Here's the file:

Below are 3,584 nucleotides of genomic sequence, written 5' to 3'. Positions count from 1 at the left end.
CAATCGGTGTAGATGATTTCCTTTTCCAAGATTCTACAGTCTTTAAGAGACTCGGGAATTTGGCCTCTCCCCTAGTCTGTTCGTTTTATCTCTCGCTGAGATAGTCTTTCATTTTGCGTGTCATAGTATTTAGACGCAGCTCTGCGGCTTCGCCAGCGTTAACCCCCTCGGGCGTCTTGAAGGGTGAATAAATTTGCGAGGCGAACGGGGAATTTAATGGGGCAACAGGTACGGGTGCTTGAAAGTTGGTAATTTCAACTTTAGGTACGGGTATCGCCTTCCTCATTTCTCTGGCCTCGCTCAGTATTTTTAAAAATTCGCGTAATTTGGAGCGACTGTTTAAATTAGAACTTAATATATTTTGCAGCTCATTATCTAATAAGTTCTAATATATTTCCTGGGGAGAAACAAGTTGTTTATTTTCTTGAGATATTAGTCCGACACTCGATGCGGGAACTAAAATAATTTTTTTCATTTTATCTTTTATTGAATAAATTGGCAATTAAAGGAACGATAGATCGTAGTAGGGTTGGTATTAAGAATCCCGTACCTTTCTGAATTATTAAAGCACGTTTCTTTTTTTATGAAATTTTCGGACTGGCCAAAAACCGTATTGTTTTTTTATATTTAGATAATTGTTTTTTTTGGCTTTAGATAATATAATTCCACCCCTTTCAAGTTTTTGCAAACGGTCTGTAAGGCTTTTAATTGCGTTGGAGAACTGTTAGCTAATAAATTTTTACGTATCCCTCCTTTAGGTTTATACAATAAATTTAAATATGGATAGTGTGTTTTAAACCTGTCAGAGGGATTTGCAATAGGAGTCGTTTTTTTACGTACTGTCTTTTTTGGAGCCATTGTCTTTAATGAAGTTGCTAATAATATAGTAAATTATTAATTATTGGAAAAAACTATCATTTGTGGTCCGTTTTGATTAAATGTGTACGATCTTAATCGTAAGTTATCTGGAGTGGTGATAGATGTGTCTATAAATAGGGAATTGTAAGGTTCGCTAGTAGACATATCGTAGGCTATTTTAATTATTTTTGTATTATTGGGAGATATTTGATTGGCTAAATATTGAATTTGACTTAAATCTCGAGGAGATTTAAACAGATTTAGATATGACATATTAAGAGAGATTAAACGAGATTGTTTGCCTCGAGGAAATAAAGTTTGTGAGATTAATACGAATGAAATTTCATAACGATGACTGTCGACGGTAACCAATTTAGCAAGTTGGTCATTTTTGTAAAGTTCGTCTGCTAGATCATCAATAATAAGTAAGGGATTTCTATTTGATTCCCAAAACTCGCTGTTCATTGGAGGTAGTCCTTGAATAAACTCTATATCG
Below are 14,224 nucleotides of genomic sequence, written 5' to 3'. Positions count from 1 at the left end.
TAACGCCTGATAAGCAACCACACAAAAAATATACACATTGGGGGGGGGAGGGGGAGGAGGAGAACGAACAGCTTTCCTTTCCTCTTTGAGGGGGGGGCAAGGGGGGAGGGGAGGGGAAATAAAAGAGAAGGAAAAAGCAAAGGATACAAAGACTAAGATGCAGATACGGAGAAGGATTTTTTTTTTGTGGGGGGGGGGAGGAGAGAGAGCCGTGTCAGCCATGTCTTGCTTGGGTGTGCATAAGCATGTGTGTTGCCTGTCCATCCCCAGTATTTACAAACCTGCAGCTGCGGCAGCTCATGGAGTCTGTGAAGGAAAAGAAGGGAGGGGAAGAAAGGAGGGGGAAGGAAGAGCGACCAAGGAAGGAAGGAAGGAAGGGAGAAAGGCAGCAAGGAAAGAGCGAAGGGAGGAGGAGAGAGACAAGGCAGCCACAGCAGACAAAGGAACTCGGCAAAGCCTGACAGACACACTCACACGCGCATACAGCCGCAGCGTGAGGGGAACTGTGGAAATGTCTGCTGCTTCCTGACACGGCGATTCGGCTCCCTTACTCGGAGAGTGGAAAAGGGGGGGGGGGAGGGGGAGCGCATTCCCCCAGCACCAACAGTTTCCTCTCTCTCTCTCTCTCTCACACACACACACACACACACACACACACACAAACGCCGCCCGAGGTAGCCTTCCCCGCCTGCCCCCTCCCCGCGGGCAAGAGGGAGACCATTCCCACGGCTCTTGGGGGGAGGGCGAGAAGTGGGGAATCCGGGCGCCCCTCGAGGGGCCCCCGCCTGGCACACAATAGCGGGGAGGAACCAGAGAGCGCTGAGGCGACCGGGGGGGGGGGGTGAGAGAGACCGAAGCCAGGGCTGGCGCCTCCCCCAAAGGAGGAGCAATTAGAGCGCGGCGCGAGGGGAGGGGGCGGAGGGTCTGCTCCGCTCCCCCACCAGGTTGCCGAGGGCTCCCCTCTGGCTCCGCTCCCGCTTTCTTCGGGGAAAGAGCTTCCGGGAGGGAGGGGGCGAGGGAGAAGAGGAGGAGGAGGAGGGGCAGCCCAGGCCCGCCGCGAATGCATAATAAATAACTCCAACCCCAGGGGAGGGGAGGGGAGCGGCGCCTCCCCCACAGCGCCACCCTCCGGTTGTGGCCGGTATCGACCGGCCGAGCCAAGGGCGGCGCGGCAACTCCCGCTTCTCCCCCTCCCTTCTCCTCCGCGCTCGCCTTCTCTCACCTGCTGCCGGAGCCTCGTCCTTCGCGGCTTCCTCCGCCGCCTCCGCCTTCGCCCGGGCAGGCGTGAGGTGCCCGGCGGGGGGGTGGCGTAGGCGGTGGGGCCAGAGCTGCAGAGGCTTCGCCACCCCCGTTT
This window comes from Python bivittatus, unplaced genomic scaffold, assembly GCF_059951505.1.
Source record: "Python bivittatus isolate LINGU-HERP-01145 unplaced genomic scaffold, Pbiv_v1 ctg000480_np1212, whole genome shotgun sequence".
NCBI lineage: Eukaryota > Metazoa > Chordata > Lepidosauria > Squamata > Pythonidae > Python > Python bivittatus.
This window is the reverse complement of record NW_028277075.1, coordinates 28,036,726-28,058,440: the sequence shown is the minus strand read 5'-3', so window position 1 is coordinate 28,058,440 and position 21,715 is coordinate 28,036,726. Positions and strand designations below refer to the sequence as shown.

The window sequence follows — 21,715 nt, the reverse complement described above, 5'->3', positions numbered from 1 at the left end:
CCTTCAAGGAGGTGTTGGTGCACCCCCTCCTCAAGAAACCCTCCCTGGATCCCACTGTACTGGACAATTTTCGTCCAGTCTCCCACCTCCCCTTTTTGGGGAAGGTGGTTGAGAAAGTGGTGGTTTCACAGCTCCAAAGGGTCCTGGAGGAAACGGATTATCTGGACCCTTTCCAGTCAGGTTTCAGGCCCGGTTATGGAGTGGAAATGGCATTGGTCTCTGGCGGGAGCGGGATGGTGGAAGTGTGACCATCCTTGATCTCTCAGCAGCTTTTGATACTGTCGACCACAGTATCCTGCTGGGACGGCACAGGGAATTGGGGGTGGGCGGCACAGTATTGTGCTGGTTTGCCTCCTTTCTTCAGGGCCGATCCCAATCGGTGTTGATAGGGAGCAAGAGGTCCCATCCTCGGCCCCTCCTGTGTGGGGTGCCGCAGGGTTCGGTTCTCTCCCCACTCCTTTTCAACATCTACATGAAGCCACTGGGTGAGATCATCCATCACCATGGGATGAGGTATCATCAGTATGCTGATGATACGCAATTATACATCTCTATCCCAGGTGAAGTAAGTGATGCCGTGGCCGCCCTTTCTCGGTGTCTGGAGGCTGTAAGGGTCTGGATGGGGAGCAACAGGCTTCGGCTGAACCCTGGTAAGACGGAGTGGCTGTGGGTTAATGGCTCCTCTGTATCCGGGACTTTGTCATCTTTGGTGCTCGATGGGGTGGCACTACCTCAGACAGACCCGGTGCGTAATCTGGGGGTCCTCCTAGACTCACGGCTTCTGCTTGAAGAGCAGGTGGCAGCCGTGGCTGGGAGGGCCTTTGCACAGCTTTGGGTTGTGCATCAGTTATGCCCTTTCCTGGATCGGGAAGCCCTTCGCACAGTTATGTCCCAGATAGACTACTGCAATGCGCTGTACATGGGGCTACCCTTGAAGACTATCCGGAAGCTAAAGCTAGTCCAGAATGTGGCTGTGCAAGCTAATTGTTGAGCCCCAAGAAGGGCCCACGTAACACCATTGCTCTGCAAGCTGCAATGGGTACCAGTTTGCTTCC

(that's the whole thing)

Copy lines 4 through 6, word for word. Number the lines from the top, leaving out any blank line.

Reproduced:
TAACGCCTGATAAGCAACCACACAAAAAATATACACATTGGGGGGGGGAGGGGGAGGAGGAGAACGAACAGCTTTCCTTTCCTCTTTGAGGGGGGGGCAAGGGGGGAGGGGAGGGGAAATAAAAGAGAAGGAAAAAGCAAAGGATACAAAGACTAAGATGCAGATACGGAGAAGGATTTTTTTTTTGTGGGGGGGGGGAGGAGAGAGAGCCGTGTCAGCCATGTCTTGCTTGGGTGTGCATAAGCATGTGTGTTGCCTGTCCATCCCCAGTATTTACAAACCTGCAGCTGCGGCAGCTCATGGAGTCTGTGAAGGAAAAGAAGGGAGGGGAAGAAAGGAGGGGGAAGGAAGAGCGACCAAGGAAGGAAGGAAGGAAGGGAGAAAGGCAGCAAGGAAAGAGCGAAGGGAGGAGGAGAGAGACAAGGCAGCCACAGCAGACAAAGGAACTCGGCAAAGCCTGACAGACACACTCACACGCGCATACAGCCGCAGCGTGAGGGGAACTGTGGAAATGTCTGCTGCTTCCTGACACGGCGATTCGGCTCCCTTACTCGGAGAGTGGAAAAGGGGGGGGGGGAGGGGGAGCGCATTCCCCCAGCACCAACAGTTTCCTCTCTCTCTCTCTCTCTCACACACACACACACACACACACACACACACAAACGCCGCCCGAGGTAGCCTTCCCCGCCTGCCCCCTCCCCGCGGGCAAGAGGGAGACCATTCCCACGGCTCTTGGGGGGAGGGCGAGAAGTGGGGAATCCGGGCGCCCCTCGAGGGGCCCCCGCCTGGCACACAATAGCGGGGAGGAACCAGAGAGCGCTGAGGCGACCGGGGGGGGGGGGTGAGAGAGACCGAAGCCAGGGCTGGCGCCTCCCCCAAAGGAGGAGCAATTAGAGCGCGGCGCGAGGGGAGGGGGCGGAGGGTCTGCTCCGCTCCCCCACCAGGTTGCCGAGGGCTCCCCTCTGGCTCCGCTCCCGCTTTCTTCGGGGAAAGAGCTTCCGGGAGGGAGGGGGCGAGGGAGAAGAGGAGGAGGAGGAGGGGCAGCCCAGGCCCGCCGCGAATGCATAATAAATAACTCCAACCCCAGGGGAGGGGAGGGGAGCGGCGCCTCCCCCACAGCGCCACCCTCCGGTTGTGGCCGGTATCGACCGGCCGAGCCAAGGGCGGCGCGGCAACTCCCGCTTCTCCCCCTCCCTTCTCCTCCGCGCTCGCCTTCTCTCACCTGCTGCCGGAGCCTCGTCCTTCGCGGCTTCCTCCGCCGCCTCCGCCTTCGCCCGGGCAGGCGTGAGGTGCCCGGCGGGGGGGTGGCGTAGGCGGTGGGGCCAGAGCTGCAGAGGCTTCGCCACCCCCGTTT
This window comes from Python bivittatus, unplaced genomic scaffold, assembly GCF_059951505.1.
Source record: "Python bivittatus isolate LINGU-HERP-01145 unplaced genomic scaffold, Pbiv_v1 ctg000480_np1212, whole genome shotgun sequence".